Prime Minister John Key visits the Chatham Islands on Thursday at a time when more and more young families are leaving for good.
Faced with high power and grocery bills, and expensive housing, about 40 people left recently for West Australia's mines.
Part of Wellington's Rongotai electorate, islanders live 750km from the rest of New Zealand, and say investment in infrastructure, such as an upgraded wharf, extended runway, a hydro-electricity scheme, and a meatworks, are vital to boosting fishing, agriculture and tourism.
The Chathams' 11 islands add thousands of kilometres to New Zealand's exclusive economic zone, and their fishing and agriculture contributes around $200 million a year to the national economy.
Key will be accompanied by Treaty Negotiations Minister Chris Finlayson, who has special responsibility for the islands, and who says plans for an upgraded wharf are progressing. He said the islands made a significant contribution to New Zealand.
"These guys are not bludgers with their hands out. These people are really enterprising. . . they continue to punch above their weight for New Zealand."
Mayor Alfred Preece met Key in Rarotonga this month. "I happened to run into him and he was keen to come across. He's looking forward to a feed of crayfish."
Preece's focus is getting work under way on port facilities at Waitangi and Pitt Island. The wharf was built 20 years ago but "concrete cancer" means it's crumbling.
"Key is pragmatic so the community will enjoy having a chat about how we are going to implement the programme."
Having no breakwater in Waitangi Bay means the ships that carry in vital supplies can't berth in stormy weather. "We lose about 60 days a year and those costs get passed on and make shipping expensive."
An upgrade will cost between $25-30 million for Waitangi, and another $3-6m for Pitt Island, home to about 50 people. But the work is essential to attract development, particularly a company that hopes to mine phosphate in the Chatham Rise.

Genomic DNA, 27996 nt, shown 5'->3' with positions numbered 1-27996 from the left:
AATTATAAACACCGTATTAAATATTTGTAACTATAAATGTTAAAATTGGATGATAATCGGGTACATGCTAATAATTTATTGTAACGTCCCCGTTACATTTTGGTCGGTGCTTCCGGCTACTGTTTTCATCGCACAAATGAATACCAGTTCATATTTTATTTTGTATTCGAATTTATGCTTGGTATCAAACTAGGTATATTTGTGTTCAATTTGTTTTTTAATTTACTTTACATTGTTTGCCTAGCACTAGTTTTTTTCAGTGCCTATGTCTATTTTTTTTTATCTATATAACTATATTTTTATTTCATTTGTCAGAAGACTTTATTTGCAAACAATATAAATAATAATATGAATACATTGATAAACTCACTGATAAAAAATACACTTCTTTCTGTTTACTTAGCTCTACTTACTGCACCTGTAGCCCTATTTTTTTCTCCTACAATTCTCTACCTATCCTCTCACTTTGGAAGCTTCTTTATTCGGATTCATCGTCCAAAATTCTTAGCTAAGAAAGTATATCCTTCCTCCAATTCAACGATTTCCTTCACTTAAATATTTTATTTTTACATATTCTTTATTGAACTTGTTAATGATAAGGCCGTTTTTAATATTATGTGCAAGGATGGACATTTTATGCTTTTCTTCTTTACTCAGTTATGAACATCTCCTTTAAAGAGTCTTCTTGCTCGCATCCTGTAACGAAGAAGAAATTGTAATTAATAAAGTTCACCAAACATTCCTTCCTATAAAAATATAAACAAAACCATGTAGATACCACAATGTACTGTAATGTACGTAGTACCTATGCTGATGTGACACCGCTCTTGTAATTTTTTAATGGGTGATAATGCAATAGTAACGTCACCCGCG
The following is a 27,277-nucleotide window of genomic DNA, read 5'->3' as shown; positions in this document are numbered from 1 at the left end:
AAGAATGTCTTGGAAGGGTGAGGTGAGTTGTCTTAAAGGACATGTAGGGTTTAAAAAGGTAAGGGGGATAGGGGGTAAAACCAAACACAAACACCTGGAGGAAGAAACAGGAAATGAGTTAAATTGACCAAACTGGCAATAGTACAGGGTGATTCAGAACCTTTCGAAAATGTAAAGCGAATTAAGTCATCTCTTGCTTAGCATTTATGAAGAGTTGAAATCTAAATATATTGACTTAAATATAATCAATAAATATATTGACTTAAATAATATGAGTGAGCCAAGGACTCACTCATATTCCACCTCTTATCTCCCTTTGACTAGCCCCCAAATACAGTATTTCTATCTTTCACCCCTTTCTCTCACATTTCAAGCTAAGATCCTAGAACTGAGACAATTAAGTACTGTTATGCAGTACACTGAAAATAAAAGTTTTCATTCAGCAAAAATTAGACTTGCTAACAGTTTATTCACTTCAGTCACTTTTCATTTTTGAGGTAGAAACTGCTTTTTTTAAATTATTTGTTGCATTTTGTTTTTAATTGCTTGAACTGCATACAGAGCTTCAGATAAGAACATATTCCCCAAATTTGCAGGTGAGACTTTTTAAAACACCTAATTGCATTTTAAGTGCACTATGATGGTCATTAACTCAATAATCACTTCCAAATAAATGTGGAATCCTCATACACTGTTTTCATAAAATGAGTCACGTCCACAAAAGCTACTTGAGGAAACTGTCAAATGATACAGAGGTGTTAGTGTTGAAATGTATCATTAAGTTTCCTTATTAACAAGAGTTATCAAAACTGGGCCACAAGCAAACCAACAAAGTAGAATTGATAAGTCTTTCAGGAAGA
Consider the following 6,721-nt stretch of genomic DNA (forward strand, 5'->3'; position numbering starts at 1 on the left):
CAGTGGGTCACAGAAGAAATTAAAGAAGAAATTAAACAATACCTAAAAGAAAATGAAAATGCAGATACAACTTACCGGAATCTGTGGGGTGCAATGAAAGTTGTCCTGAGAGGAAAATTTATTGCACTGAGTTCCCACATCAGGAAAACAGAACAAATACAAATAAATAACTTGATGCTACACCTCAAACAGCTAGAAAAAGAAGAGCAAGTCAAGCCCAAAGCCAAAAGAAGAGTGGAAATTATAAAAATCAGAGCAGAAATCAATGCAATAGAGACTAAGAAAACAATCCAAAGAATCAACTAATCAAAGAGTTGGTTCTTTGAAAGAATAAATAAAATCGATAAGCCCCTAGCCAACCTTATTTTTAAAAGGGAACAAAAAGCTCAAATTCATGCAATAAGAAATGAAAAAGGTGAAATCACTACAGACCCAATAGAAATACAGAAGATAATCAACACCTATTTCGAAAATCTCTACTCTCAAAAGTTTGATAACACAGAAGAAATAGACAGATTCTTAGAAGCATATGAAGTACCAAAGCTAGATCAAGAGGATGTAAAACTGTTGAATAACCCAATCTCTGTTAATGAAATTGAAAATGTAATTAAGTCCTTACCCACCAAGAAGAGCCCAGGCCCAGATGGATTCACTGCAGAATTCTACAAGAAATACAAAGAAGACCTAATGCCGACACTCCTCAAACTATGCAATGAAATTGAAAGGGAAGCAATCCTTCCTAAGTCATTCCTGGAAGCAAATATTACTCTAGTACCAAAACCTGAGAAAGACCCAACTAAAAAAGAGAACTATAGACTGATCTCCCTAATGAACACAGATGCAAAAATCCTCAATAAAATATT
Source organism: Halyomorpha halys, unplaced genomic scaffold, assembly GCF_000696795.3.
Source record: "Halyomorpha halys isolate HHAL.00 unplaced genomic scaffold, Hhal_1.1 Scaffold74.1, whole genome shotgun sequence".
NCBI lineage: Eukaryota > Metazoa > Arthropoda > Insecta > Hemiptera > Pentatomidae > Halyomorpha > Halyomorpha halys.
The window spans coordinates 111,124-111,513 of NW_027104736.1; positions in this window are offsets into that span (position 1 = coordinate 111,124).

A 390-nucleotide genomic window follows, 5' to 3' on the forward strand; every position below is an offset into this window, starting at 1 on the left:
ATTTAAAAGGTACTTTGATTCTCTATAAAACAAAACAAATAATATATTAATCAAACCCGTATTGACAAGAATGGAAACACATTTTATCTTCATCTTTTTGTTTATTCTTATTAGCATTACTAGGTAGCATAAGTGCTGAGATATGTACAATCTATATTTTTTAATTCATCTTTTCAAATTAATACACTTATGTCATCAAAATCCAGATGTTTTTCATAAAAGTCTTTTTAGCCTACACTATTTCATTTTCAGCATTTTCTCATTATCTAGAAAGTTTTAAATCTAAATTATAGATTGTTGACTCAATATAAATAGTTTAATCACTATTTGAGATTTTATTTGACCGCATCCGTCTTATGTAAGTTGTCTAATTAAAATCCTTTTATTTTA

Cray fisherman Jeff Clarke waved his 13-year-old son off to school in Hastings this year because, although there are three primary schools with a combined role of 65, there's no secondary school.
He knows teenagers rarely return and says huge power bills drive both businesses and residents away.
"The cost of processing fish on the island is astronomic. Once you have cheaper power you have a flow-on effect."
Clarke holds a lifetime quota he can pass on to his son for nine tonnes of crayfish and 24 tonnes of blue cod. "If you are a quota owner you can go to a company and barter your own destiny. But the major owners are offshore."
Chatham Islands Hotel owner and dad-of-three Val Croon is kept busy running a hotel, the island's only pub, guided tours and fishing trips. He says tourism is the island's fastest growing industry seeing about 1500 visitors a year.
"We are probably running at capacity, so we need those infrastructural things to happen. It's very hard for an island to grow when people don't want to start up a business because of the power and freight being expensive."
Croon's grandmother was born on the Chathams but left for Auckland. The family returned when he was two, and he lives there with Russian wife Natasha.
"It's a great place to bring up children. Open spaces, nice and safe. We just need more industries."
Dough ‘n' Go owner Kath Morrison has waited through five days of bad weather for a ship to dock to restock her local shop.
"It affects everyone because the farmers have their stock ready to go out and there's the fuel too. We need that for our power, and the fire brigade and ambulance."
Morrison came to the island to teach 28 years ago but today says businesses are declining alongside the population.
It's hard for young families, and a lot have left, most for Australia. The doctor left in April. "We're on a series of relieving doctors. Which is very hard on people who have long-term health problems or pregnant women."
- Sunday Star Times
Should David Cunliffe lead Labour again?Related story: Cunliffe, Robertson trade blows